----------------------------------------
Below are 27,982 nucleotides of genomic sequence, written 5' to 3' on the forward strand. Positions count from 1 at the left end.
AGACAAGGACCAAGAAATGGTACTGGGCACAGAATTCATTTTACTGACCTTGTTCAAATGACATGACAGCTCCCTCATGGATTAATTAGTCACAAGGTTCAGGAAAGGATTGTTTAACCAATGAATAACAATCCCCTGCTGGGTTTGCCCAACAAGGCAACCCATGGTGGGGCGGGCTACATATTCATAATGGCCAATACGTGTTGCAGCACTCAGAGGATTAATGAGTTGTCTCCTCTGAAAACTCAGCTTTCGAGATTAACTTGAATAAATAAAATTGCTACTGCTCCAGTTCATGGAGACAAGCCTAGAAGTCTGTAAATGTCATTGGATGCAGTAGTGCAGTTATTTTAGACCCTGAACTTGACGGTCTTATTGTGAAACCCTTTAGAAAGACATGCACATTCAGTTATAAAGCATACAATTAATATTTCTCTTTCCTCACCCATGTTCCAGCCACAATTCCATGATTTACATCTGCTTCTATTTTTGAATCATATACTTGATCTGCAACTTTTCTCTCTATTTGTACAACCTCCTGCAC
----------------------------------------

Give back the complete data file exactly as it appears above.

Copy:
Below are 27,982 nucleotides of genomic sequence, written 5' to 3' on the forward strand. Positions count from 1 at the left end.
AGACAAGGACCAAGAAATGGTACTGGGCACAGAATTCATTTTACTGACCTTGTTCAAATGACATGACAGCTCCCTCATGGATTAATTAGTCACAAGGTTCAGGAAAGGATTGTTTAACCAATGAATAACAATCCCCTGCTGGGTTTGCCCAACAAGGCAACCCATGGTGGGGCGGGCTACATATTCATAATGGCCAATACGTGTTGCAGCACTCAGAGGATTAATGAGTTGTCTCCTCTGAAAACTCAGCTTTCGAGATTAACTTGAATAAATAAAATTGCTACTGCTCCAGTTCATGGAGACAAGCCTAGAAGTCTGTAAATGTCATTGGATGCAGTAGTGCAGTTATTTTAGACCCTGAACTTGACGGTCTTATTGTGAAACCCTTTAGAAAGACATGCACATTCAGTTATAAAGCATACAATTAATATTTCTCTTTCCTCACCCATGTTCCAGCCACAATTCCATGATTTACATCTGCTTCTATTTTTGAATCATATACTTGATCTGCAACTTTTCTCTCTATTTGTACAACCTCCTGCAC